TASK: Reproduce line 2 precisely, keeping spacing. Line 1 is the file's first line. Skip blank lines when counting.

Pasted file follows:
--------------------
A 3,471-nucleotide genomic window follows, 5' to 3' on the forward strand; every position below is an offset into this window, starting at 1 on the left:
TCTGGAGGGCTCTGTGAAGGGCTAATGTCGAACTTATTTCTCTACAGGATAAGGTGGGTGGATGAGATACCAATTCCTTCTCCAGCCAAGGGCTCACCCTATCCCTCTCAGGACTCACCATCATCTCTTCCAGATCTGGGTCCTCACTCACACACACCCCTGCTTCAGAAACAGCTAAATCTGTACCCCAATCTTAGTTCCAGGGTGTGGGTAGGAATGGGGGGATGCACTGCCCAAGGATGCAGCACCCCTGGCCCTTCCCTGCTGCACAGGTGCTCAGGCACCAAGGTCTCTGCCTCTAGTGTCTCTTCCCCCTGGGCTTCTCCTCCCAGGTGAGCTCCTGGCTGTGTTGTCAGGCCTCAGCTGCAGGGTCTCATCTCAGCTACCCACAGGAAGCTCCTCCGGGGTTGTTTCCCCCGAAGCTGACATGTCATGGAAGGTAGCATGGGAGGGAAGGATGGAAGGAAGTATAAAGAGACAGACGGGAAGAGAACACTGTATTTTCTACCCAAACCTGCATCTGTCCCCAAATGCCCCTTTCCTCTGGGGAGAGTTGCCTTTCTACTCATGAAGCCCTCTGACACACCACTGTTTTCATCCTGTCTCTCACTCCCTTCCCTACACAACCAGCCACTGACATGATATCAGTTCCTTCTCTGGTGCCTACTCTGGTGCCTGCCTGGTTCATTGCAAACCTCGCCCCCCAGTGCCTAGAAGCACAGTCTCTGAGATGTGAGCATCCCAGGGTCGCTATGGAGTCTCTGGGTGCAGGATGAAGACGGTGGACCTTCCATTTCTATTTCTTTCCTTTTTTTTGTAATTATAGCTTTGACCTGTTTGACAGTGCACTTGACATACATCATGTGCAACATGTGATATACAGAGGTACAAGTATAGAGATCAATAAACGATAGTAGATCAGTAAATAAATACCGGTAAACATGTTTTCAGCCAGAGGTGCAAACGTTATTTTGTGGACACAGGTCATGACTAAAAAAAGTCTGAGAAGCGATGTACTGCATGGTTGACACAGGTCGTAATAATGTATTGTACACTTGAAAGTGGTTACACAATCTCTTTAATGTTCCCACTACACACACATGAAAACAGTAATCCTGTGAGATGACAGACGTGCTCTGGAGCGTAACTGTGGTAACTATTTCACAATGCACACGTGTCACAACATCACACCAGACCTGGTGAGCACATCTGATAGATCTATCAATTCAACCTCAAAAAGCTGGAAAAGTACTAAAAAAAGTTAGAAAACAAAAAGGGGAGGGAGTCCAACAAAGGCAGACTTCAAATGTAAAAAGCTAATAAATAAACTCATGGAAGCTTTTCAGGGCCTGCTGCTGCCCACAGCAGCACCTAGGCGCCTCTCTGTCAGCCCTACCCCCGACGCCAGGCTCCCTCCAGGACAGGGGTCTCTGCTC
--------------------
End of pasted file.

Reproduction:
TCTGGAGGGCTCTGTGAAGGGCTAATGTCGAACTTATTTCTCTACAGGATAAGGTGGGTGGATGAGATACCAATTCCTTCTCCAGCCAAGGGCTCACCCTATCCCTCTCAGGACTCACCATCATCTCTTCCAGATCTGGGTCCTCACTCACACACACCCCTGCTTCAGAAACAGCTAAATCTGTACCCCAATCTTAGTTCCAGGGTGTGGGTAGGAATGGGGGGATGCACTGCCCAAGGATGCAGCACCCCTGGCCCTTCCCTGCTGCACAGGTGCTCAGGCACCAAGGTCTCTGCCTCTAGTGTCTCTTCCCCCTGGGCTTCTCCTCCCAGGTGAGCTCCTGGCTGTGTTGTCAGGCCTCAGCTGCAGGGTCTCATCTCAGCTACCCACAGGAAGCTCCTCCGGGGTTGTTTCCCCCGAAGCTGACATGTCATGGAAGGTAGCATGGGAGGGAAGGATGGAAGGAAGTATAAAGAGACAGACGGGAAGAGAACACTGTATTTTCTACCCAAACCTGCATCTGTCCCCAAATGCCCCTTTCCTCTGGGGAGAGTTGCCTTTCTACTCATGAAGCCCTCTGACACACCACTGTTTTCATCCTGTCTCTCACTCCCTTCCCTACACAACCAGCCACTGACATGATATCAGTTCCTTCTCTGGTGCCTACTCTGGTGCCTGCCTGGTTCATTGCAAACCTCGCCCCCCAGTGCCTAGAAGCACAGTCTCTGAGATGTGAGCATCCCAGGGTCGCTATGGAGTCTCTGGGTGCAGGATGAAGACGGTGGACCTTCCATTTCTATTTCTTTCCTTTTTTTTGTAATTATAGCTTTGACCTGTTTGACAGTGCACTTGACATACATCATGTGCAACATGTGATATACAGAGGTACAAGTATAGAGATCAATAAACGATAGTAGATCAGTAAATAAATACCGGTAAACATGTTTTCAGCCAGAGGTGCAAACGTTATTTTGTGGACACAGGTCATGACTAAAAAAAGTCTGAGAAGCGATGTACTGCATGGTTGACACAGGTCGTAATAATGTATTGTACACTTGAAAGTGGTTACACAATCTCTTTAATGTTCCCACTACACACACATGAAAACAGTAATCCTGTGAGATGACAGACGTGCTCTGGAGCGTAACTGTGGTAACTATTTCACAATGCACACGTGTCACAACATCACACCAGACCTGGTGAGCACATCTGATAGATCTATCAATTCAACCTCAAAAAGCTGGAAAAGTACTAAAAAAAGTTAGAAAACAAAAAGGGGAGGGAGTCCAACAAAGGCAGACTTCAAATGTAAAAAGCTAATAAATAAACTCATGGAAGCTTTTCAGGGCCTGCTGCTGCCCACAGCAGCACCTAGGCGCCTCTCTGTCAGCCCTACCCCCGACGCCAGGCTCCCTCCAGGACAGGGGTCTCTGCTC